We were assigned a mission to fly solo over Japan to drop pamphlets requesting the Japanese to terminate the war. We were required to go to high altitudes on the jet stream (little known then).
We began to have trouble with the No. 2 engine, having a propeller run away, which led to the propeller coming off, narrowly missing the plane. The drag created by the propeller greatly reduced our speed.
We were over water heading back to Saipan and it became apparent that we were not going to make it. We were forced to ditch in the Pacific Ocean. After a brief time in the water, we were picked up by an American ship.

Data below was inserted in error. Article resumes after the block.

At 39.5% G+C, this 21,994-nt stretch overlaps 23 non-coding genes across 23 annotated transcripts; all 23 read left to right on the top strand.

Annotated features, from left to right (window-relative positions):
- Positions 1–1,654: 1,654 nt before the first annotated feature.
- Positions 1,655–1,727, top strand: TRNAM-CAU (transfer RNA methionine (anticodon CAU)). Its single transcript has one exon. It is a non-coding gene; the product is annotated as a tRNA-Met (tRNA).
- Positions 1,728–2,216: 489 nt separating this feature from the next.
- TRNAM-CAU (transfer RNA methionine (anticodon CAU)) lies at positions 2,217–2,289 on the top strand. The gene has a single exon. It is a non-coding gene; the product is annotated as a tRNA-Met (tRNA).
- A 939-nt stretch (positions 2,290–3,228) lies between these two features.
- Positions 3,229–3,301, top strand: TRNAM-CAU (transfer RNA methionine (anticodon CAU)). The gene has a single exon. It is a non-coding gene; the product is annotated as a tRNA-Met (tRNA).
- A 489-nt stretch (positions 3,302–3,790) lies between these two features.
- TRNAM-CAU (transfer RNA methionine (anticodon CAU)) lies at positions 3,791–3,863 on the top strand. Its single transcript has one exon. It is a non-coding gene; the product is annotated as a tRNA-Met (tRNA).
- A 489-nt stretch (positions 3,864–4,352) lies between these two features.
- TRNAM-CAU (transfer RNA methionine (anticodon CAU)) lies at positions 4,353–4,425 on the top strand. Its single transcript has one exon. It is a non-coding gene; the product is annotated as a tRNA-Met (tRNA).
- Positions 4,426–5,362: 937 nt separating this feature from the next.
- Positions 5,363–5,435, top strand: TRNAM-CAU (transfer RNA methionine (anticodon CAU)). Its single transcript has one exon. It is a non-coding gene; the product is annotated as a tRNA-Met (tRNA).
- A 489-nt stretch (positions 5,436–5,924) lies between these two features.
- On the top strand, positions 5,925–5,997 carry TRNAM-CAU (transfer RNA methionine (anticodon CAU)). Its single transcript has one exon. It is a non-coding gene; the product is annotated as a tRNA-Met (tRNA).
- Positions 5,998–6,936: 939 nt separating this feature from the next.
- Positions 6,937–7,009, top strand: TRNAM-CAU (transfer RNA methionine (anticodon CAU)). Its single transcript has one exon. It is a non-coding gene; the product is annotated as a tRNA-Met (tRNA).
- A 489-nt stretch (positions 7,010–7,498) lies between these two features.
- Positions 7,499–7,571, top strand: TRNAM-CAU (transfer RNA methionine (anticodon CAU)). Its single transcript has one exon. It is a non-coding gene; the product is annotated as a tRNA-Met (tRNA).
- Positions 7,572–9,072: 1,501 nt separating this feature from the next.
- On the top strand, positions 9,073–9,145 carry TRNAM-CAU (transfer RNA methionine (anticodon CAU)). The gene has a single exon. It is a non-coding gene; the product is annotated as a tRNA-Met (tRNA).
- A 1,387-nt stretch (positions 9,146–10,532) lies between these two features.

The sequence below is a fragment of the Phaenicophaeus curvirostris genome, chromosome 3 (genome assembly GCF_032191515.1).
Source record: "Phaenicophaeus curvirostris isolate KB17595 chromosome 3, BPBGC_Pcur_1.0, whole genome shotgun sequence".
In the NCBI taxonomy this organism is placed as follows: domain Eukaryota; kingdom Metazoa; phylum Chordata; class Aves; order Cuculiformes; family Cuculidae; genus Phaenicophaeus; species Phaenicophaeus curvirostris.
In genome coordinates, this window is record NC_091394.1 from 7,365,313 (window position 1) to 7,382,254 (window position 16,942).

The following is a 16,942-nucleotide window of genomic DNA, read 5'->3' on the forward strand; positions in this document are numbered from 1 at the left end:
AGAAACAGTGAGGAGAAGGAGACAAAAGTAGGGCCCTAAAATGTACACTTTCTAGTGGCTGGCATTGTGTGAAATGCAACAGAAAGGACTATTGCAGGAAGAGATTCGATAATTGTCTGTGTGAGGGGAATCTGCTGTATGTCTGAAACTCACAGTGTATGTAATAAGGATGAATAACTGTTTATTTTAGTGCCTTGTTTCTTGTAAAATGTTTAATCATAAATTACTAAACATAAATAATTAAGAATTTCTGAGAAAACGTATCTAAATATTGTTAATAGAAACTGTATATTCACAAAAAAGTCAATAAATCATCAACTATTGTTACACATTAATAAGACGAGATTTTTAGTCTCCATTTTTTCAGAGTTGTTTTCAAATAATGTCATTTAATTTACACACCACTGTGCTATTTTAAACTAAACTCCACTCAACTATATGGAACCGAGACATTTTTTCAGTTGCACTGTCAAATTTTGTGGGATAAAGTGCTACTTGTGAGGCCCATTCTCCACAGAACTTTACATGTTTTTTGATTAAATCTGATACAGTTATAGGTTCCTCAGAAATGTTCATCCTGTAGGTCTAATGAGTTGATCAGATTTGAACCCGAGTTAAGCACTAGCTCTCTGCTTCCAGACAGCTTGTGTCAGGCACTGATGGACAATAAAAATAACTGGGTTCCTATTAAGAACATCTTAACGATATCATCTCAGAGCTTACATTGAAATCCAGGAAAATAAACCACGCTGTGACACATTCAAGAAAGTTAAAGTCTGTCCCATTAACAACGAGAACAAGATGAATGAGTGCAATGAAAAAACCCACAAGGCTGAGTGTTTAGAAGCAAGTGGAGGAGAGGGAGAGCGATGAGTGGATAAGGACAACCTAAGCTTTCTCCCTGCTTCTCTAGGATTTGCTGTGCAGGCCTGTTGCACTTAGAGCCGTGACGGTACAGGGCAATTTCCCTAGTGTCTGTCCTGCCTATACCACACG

Later, thanks to the Marines who secured Iwo Jima, we were able to land on the new airstrip, which shortened our distance to Japan.
I was assigned to a group of 300 B-29s to strike against Tokyo. We had been having high-velocity winds on the ground, which set up firestorms that caused 15 square miles of destruction in Tokyo. Fatalities were estimated at 100,000.
I participated in 30 bombing missions over Japanese cities as a navigator. After Japan's surrender, I was able to land in Tokyo and view the destruction.
We flew back to the states and disbanded our unit. I went on to pilot training and a 30-year career in the Air Force.
- Col. Dwayne Weatherwax, ret., Bellingham